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Friday Fishwrap
The Washington Post Pushes Back

By Charles Olken

First, the Post accused CGCW of “wailing” about the return of underripe, anemic “food wines”. Now, Mr. McIntyre has raised the specter of “vodka wines”. When will this silliness stop?

I have no personal axe to grind with Dave McIntyre. His response to Wednesday’s blog is civil, friendly, thoughtful and thought-provoking. It also closes the gap between east and west at one point and then opens it up again. And, we here in California need to do some pushing back ourselves. There are some essential truths that need stating, and folks like the thoughtful Mr. McIntyre needs to hear them-—not to change his preferences in wine choice but to change his rhetoric so as to reflect reality rather than some half-true construct of reality.

Here is his first paragraph from his comments on our Wednesday blog.

“Charlie - Perhaps the pendulum is swinging back from the focus on "hang time" and "super-ripeness," which creates some fascinating wines but can lead all too often to unbalanced "vodka" wines.”

Push-back 1: Any focus on hang-time is not a focus on how ripe can the grapes get but how tasty can the grapes get. “Super ripeness” is one of those half-true constructs that needs to be debunked. Grapes can be picked at various levels of ripeness. Unless a winery has a market for prune juice, it dare not pick its grapes so ripe that they have lost their ways. Please see the comments on the Wednesday blog from winemakers/owners Tom Ferrell (Spring Mountain Vineyards) and Dave Hanna. Neither of their wineries makes wines that anyone would consider “vodka wines” or over the top or prune juice. And neither do the majority of wineries whose products I review by the thousands every year.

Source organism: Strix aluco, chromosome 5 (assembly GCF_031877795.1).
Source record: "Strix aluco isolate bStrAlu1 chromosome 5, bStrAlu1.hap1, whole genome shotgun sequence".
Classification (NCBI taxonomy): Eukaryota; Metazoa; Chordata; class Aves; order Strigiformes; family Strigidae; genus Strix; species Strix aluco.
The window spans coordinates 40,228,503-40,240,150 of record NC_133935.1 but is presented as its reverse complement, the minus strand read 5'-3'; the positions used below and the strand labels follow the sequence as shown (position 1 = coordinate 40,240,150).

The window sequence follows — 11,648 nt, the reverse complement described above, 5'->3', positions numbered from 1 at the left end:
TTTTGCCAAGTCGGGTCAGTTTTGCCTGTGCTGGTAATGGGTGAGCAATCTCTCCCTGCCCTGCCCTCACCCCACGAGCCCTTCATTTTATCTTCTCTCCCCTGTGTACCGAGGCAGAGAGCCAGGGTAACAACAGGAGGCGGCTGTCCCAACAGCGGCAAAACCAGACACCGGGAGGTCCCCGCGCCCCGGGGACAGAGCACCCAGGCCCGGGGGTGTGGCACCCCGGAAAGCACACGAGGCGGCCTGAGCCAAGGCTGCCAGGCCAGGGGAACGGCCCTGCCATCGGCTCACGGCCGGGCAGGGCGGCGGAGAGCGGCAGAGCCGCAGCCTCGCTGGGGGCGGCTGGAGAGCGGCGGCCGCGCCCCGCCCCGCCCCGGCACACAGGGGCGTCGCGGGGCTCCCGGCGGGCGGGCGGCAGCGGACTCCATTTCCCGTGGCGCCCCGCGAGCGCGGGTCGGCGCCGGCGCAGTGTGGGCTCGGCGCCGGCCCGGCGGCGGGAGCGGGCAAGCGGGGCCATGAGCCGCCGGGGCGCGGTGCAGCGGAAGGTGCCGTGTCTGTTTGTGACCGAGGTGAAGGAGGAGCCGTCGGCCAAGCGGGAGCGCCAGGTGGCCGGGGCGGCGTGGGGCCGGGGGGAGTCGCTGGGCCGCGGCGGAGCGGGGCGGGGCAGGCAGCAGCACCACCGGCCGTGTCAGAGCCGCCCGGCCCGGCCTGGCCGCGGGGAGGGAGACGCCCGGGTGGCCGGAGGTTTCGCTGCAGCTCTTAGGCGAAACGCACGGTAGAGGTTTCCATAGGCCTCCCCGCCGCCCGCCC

Push Back 2: Mr. McIntyre does now use language like “all too often”, and, of course, no one will disagree that there are wines in California whose character is more reflective of ripeness than of variety or place. Connoisseurs’ Guide was perhaps the first voice decrying overripeness decades ago. Reader and wine savant, Tom Hill, likes to quote our comments from long ago about wine with bad table manners. But, “all too often” is one of those weird phrases that suggests regularity rather than occasionally. And it is that choice of language that the drumbeaters roll out time and time again. There is a “right by exception” quality to that phrase rather than a “substantial body of well-made balanced wines” quality. And that is the problem. The phrasing is simply misleading, and misinformed in my humble opinion.

Well, Mr. McIntyre has more, and his words are again too value-loaded for my taste. I appreciate the politeness and open spirit of conversation with which they are offered, but, here again, they convey an impression of near universality rather than the real truth which is that there are scores and scores and scores again of California wines from producers all over the state that do not do the heinous things that they stand accused of doing. Here again, Mr. McIntyre.

“The emphasis on these trophy wines also contributes to the recent nonsense in the blogosphere that people don't drink wine with food. I believe most people do - it's the showoffs who don't, and we writers tend to gravitate toward the trophy crowd. When we're drinking wine to show off rather than wash down dinner, it doesn't matter if the wine obliterates food. The food is only there to soak up the alcohol.”